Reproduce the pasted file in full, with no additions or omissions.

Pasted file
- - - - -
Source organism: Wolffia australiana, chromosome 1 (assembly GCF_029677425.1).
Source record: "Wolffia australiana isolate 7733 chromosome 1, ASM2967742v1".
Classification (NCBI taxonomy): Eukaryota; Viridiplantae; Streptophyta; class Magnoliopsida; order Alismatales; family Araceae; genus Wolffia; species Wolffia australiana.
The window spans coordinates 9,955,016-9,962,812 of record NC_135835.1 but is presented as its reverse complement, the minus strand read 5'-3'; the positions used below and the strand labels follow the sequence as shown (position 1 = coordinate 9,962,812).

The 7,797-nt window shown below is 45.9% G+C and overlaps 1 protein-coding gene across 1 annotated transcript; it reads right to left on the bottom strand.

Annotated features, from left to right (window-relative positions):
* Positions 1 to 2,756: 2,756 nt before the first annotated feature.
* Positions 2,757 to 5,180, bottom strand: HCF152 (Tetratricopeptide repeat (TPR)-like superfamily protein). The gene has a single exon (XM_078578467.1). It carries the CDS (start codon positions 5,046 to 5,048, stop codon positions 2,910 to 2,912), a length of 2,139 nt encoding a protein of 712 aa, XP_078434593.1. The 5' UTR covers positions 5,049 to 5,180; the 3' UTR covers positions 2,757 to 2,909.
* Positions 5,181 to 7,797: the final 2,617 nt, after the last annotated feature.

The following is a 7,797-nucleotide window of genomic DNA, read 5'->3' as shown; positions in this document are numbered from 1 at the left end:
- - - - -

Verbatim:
Source organism: Wolffia australiana, chromosome 1 (assembly GCF_029677425.1).
Source record: "Wolffia australiana isolate 7733 chromosome 1, ASM2967742v1".
Classification (NCBI taxonomy): Eukaryota; Viridiplantae; Streptophyta; class Magnoliopsida; order Alismatales; family Araceae; genus Wolffia; species Wolffia australiana.
The window spans coordinates 9,955,016-9,962,812 of record NC_135835.1 but is presented as its reverse complement, the minus strand read 5'-3'; the positions used below and the strand labels follow the sequence as shown (position 1 = coordinate 9,962,812).

The 7,797-nt window shown below is 45.9% G+C and overlaps 1 protein-coding gene across 1 annotated transcript; it reads right to left on the bottom strand.

Annotated features, from left to right (window-relative positions):
* Positions 1 to 2,756: 2,756 nt before the first annotated feature.
* Positions 2,757 to 5,180, bottom strand: HCF152 (Tetratricopeptide repeat (TPR)-like superfamily protein). The gene has a single exon (XM_078578467.1). It carries the CDS (start codon positions 5,046 to 5,048, stop codon positions 2,910 to 2,912), a length of 2,139 nt encoding a protein of 712 aa, XP_078434593.1. The 5' UTR covers positions 5,049 to 5,180; the 3' UTR covers positions 2,757 to 2,909.
* Positions 5,181 to 7,797: the final 2,617 nt, after the last annotated feature.

The following is a 7,797-nucleotide window of genomic DNA, read 5'->3' as shown; positions in this document are numbered from 1 at the left end: